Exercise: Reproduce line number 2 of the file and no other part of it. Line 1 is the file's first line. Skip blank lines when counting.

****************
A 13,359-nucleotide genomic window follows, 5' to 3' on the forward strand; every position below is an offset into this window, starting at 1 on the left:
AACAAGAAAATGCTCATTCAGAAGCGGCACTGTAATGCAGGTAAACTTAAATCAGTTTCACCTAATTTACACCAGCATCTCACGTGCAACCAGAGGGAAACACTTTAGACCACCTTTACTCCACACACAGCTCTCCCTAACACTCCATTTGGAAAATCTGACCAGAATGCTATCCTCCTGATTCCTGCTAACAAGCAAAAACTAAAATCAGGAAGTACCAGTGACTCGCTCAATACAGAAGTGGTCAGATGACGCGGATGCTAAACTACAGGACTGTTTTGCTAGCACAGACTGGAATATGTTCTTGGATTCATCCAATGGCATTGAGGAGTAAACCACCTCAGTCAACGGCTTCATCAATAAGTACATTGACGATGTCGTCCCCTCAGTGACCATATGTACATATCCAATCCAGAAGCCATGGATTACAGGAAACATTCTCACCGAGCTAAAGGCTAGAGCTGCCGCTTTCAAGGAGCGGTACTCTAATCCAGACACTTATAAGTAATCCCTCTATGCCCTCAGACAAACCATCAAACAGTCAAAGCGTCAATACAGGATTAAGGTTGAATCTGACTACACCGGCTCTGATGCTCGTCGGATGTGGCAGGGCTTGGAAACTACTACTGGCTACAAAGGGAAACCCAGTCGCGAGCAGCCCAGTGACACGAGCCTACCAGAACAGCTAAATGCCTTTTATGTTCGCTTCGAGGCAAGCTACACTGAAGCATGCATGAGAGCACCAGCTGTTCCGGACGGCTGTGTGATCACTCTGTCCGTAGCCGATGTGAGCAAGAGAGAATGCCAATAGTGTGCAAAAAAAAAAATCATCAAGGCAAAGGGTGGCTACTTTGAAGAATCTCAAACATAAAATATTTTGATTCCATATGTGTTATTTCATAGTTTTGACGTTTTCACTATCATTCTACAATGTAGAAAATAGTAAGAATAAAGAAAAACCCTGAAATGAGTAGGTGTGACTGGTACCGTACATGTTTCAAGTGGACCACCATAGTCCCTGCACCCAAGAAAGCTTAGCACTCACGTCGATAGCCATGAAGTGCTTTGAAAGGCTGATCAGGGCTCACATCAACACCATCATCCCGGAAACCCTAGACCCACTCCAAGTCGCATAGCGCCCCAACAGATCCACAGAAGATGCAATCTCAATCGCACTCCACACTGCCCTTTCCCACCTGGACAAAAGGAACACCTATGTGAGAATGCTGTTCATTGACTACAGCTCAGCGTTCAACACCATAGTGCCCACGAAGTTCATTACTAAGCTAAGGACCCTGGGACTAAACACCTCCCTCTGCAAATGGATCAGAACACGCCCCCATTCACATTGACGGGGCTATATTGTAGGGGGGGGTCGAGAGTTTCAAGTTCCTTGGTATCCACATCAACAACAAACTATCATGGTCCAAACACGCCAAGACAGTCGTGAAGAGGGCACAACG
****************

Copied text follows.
AACAAGAAAATGCTCATTCAGAAGCGGCACTGTAATGCAGGTAAACTTAAATCAGTTTCACCTAATTTACACCAGCATCTCACGTGCAACCAGAGGGAAACACTTTAGACCACCTTTACTCCACACACAGCTCTCCCTAACACTCCATTTGGAAAATCTGACCAGAATGCTATCCTCCTGATTCCTGCTAACAAGCAAAAACTAAAATCAGGAAGTACCAGTGACTCGCTCAATACAGAAGTGGTCAGATGACGCGGATGCTAAACTACAGGACTGTTTTGCTAGCACAGACTGGAATATGTTCTTGGATTCATCCAATGGCATTGAGGAGTAAACCACCTCAGTCAACGGCTTCATCAATAAGTACATTGACGATGTCGTCCCCTCAGTGACCATATGTACATATCCAATCCAGAAGCCATGGATTACAGGAAACATTCTCACCGAGCTAAAGGCTAGAGCTGCCGCTTTCAAGGAGCGGTACTCTAATCCAGACACTTATAAGTAATCCCTCTATGCCCTCAGACAAACCATCAAACAGTCAAAGCGTCAATACAGGATTAAGGTTGAATCTGACTACACCGGCTCTGATGCTCGTCGGATGTGGCAGGGCTTGGAAACTACTACTGGCTACAAAGGGAAACCCAGTCGCGAGCAGCCCAGTGACACGAGCCTACCAGAACAGCTAAATGCCTTTTATGTTCGCTTCGAGGCAAGCTACACTGAAGCATGCATGAGAGCACCAGCTGTTCCGGACGGCTGTGTGATCACTCTGTCCGTAGCCGATGTGAGCAAGAGAGAATGCCAATAGTGTGCAAAAAAAAAAATCATCAAGGCAAAGGGTGGCTACTTTGAAGAATCTCAAACATAAAATATTTTGATTCCATATGTGTTATTTCATAGTTTTGACGTTTTCACTATCATTCTACAATGTAGAAAATAGTAAGAATAAAGAAAAACCCTGAAATGAGTAGGTGTGACTGGTACCGTACATGTTTCAAGTGGACCACCATAGTCCCTGCACCCAAGAAAGCTTAGCACTCACGTCGATAGCCATGAAGTGCTTTGAAAGGCTGATCAGGGCTCACATCAACACCATCATCCCGGAAACCCTAGACCCACTCCAAGTCGCATAGCGCCCCAACAGATCCACAGAAGATGCAATCTCAATCGCACTCCACACTGCCCTTTCCCACCTGGACAAAAGGAACACCTATGTGAGAATGCTGTTCATTGACTACAGCTCAGCGTTCAACACCATAGTGCCCACGAAGTTCATTACTAAGCTAAGGACCCTGGGACTAAACACCTCCCTCTGCAAATGGATCAGAACACGCCCCCATTCACATTGACGGGGCTATATTGTAGGGGGGGGTCGAGAGTTTCAAGTTCCTTGGTATCCACATCAACAACAAACTATCATGGTCCAAACACGCCAAGACAGTCGTGAAGAGGGCACAACG